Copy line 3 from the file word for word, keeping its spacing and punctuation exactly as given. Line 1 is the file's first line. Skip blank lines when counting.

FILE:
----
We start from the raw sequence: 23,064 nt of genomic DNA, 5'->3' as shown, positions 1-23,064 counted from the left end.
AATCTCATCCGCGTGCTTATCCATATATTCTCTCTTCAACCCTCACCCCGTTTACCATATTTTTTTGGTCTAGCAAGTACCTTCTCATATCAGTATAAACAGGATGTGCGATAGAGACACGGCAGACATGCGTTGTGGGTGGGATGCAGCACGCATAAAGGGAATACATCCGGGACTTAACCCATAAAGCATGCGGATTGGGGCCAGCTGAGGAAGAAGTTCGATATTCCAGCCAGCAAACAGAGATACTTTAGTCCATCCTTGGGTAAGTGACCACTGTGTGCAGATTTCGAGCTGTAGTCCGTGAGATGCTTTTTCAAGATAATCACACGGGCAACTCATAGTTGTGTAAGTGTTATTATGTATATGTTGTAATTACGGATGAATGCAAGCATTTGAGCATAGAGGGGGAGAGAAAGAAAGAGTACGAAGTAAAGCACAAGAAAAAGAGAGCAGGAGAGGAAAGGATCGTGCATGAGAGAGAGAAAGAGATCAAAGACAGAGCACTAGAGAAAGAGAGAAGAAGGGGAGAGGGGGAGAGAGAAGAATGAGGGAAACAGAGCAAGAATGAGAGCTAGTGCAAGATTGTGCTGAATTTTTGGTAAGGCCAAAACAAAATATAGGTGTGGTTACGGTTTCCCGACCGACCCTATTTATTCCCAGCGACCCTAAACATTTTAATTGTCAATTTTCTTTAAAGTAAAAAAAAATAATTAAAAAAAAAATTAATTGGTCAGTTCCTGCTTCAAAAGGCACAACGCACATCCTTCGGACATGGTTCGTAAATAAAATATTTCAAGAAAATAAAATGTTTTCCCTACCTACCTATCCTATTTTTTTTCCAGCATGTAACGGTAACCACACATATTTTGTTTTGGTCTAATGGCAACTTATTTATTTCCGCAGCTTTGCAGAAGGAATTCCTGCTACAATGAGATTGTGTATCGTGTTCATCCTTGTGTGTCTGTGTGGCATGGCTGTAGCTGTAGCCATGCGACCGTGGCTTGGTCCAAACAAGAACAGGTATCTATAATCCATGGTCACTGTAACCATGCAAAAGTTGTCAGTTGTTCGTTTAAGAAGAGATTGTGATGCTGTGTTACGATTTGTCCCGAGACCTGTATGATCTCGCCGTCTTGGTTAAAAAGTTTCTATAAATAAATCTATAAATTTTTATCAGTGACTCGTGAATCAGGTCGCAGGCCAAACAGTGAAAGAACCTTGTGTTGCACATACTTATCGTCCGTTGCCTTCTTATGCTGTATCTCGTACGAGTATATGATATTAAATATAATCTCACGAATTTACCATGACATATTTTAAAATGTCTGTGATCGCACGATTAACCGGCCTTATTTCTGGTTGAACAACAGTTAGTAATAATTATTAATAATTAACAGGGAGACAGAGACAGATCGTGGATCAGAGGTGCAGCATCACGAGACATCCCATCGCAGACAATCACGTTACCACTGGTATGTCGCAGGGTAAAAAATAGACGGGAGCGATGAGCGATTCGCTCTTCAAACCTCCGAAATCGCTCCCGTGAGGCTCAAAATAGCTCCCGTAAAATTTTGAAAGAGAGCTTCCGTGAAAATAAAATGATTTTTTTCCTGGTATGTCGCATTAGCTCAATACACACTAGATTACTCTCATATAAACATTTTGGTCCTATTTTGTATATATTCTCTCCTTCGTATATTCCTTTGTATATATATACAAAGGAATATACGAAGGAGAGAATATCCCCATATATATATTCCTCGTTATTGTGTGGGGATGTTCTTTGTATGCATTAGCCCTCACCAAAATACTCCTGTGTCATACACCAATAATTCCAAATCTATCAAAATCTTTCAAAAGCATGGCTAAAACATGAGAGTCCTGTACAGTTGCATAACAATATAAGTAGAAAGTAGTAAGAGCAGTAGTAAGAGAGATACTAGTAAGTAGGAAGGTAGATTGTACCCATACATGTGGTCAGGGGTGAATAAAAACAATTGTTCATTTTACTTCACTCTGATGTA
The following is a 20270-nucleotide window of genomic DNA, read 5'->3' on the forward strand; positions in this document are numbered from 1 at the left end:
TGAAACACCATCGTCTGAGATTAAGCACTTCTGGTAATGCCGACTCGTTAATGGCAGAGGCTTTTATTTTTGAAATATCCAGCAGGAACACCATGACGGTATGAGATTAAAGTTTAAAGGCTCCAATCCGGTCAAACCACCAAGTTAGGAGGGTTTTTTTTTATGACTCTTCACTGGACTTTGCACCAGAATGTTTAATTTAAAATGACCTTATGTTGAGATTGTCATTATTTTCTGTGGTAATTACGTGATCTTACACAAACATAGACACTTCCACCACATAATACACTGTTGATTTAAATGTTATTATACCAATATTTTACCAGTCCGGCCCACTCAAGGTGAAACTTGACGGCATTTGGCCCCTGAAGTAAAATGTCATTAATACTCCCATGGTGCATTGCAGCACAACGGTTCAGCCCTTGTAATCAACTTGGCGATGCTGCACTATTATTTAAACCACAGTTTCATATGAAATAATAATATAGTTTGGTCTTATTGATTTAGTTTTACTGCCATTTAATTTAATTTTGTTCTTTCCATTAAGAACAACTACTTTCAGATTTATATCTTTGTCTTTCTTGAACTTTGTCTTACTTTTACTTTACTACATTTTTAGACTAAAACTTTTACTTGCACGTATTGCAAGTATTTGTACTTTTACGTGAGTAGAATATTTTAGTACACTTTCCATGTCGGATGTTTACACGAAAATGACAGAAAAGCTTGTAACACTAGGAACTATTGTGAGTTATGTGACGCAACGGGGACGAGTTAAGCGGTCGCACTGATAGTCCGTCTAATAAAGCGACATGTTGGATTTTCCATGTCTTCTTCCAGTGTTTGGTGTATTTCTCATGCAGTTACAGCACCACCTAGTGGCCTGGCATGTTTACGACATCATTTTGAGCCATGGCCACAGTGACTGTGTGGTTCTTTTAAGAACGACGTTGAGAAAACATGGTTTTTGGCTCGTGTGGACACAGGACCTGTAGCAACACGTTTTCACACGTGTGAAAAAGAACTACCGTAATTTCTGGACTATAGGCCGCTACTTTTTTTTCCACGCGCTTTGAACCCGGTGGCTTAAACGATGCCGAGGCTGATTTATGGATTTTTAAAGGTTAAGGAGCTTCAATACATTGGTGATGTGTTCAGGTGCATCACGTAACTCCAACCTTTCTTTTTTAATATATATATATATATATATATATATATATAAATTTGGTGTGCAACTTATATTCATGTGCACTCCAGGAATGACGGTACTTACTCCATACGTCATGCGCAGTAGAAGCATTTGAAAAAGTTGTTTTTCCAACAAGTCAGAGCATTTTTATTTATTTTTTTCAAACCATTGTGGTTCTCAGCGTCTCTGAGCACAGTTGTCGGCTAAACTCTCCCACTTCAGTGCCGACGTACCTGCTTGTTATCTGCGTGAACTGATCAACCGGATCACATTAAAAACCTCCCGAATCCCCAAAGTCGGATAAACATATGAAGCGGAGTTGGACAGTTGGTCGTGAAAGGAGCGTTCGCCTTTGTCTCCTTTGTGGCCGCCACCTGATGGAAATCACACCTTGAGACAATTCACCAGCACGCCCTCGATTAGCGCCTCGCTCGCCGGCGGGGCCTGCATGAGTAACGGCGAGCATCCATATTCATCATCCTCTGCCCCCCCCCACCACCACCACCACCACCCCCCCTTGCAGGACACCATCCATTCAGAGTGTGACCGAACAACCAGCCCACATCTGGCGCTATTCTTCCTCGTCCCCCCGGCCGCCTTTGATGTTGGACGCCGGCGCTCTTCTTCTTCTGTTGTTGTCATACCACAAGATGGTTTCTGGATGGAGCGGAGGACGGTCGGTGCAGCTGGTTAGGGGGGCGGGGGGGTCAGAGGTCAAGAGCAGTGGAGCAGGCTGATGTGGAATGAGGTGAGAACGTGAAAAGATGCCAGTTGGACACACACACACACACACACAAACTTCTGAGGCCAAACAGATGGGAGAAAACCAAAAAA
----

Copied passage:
The following is a 20270-nucleotide window of genomic DNA, read 5'->3' on the forward strand; positions in this document are numbered from 1 at the left end: